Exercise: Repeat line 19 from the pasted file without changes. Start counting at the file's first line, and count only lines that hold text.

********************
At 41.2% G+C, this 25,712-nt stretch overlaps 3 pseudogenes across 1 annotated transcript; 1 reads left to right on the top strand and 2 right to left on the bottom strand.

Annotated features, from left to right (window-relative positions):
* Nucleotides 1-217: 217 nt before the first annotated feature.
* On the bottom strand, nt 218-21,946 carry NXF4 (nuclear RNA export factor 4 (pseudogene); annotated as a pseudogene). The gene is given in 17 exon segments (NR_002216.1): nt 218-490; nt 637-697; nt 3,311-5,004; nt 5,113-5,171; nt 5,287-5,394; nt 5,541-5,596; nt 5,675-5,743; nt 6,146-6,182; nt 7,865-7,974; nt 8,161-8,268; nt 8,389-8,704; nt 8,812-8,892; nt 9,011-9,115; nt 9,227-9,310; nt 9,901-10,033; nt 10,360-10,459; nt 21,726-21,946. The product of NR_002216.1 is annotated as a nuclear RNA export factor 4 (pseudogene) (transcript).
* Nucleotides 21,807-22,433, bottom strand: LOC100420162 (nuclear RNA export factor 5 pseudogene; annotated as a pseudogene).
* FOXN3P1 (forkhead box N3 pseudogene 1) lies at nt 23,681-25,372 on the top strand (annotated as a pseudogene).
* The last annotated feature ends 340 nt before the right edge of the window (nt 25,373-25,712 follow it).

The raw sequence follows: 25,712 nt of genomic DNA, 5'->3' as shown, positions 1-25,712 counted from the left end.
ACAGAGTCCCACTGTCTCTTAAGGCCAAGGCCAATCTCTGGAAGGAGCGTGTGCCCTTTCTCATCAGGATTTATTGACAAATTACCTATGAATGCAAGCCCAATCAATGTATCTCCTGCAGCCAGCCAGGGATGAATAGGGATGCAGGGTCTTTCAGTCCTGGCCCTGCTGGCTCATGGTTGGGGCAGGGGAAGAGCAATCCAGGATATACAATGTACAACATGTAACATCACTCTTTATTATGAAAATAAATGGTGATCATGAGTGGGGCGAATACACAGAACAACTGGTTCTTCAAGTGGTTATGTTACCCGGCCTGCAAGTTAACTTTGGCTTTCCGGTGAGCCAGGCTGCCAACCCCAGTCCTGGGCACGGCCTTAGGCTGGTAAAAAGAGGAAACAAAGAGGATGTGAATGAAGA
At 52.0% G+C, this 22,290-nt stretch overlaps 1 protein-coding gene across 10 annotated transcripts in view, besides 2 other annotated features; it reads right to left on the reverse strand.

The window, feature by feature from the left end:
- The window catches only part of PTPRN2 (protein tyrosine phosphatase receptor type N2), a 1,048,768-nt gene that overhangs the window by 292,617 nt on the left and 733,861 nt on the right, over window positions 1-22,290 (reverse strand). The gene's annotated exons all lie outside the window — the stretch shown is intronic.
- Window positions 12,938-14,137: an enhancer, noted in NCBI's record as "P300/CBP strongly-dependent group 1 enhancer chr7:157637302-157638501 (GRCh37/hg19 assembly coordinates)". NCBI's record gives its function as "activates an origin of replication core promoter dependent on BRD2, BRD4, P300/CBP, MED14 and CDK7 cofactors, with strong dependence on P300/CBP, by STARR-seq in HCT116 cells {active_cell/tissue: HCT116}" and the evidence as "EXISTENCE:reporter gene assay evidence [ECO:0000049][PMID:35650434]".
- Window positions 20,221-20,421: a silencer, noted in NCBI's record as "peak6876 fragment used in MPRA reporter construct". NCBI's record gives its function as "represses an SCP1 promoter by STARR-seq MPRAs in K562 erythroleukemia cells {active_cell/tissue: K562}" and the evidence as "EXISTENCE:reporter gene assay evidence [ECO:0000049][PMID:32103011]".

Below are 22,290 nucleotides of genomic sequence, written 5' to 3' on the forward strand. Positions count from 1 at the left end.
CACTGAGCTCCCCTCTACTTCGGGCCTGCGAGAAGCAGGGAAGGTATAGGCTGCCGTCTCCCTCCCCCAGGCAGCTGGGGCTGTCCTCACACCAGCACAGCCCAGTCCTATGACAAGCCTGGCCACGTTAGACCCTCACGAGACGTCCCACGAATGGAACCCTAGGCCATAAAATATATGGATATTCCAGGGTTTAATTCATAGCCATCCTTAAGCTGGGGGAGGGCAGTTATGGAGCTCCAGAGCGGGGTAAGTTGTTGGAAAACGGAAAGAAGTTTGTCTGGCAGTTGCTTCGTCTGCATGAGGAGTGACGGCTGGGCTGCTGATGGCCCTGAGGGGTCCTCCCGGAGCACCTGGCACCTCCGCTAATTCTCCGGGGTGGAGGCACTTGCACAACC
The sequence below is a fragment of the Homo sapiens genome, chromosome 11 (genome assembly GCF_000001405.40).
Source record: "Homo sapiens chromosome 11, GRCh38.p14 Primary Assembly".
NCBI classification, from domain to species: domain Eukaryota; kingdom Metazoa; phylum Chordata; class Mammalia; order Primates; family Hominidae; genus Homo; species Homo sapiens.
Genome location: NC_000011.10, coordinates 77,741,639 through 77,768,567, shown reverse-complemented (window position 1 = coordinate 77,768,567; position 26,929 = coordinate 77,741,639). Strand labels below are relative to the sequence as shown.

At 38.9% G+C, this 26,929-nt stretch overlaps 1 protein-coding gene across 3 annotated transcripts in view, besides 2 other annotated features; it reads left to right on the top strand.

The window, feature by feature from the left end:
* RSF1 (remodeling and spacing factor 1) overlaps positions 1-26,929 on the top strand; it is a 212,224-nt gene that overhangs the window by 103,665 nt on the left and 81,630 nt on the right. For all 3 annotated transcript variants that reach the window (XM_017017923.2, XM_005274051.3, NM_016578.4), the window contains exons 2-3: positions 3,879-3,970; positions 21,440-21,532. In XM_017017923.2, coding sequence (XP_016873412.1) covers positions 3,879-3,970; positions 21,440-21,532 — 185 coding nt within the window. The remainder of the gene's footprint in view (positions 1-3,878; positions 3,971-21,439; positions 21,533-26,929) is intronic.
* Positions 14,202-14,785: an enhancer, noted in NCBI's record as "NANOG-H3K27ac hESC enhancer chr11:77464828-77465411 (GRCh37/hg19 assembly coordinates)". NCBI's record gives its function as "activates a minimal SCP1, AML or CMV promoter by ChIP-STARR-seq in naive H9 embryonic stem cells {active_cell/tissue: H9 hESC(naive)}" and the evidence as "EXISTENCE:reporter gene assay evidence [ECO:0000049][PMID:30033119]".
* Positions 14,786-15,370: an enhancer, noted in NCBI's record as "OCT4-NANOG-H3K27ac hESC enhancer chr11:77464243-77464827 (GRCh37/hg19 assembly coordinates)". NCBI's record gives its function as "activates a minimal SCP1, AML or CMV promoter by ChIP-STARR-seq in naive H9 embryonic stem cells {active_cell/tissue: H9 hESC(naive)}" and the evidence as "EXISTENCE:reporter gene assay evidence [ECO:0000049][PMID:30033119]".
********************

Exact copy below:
NCBI classification, from domain to species: domain Eukaryota; kingdom Metazoa; phylum Chordata; class Mammalia; order Primates; family Hominidae; genus Homo; species Homo sapiens.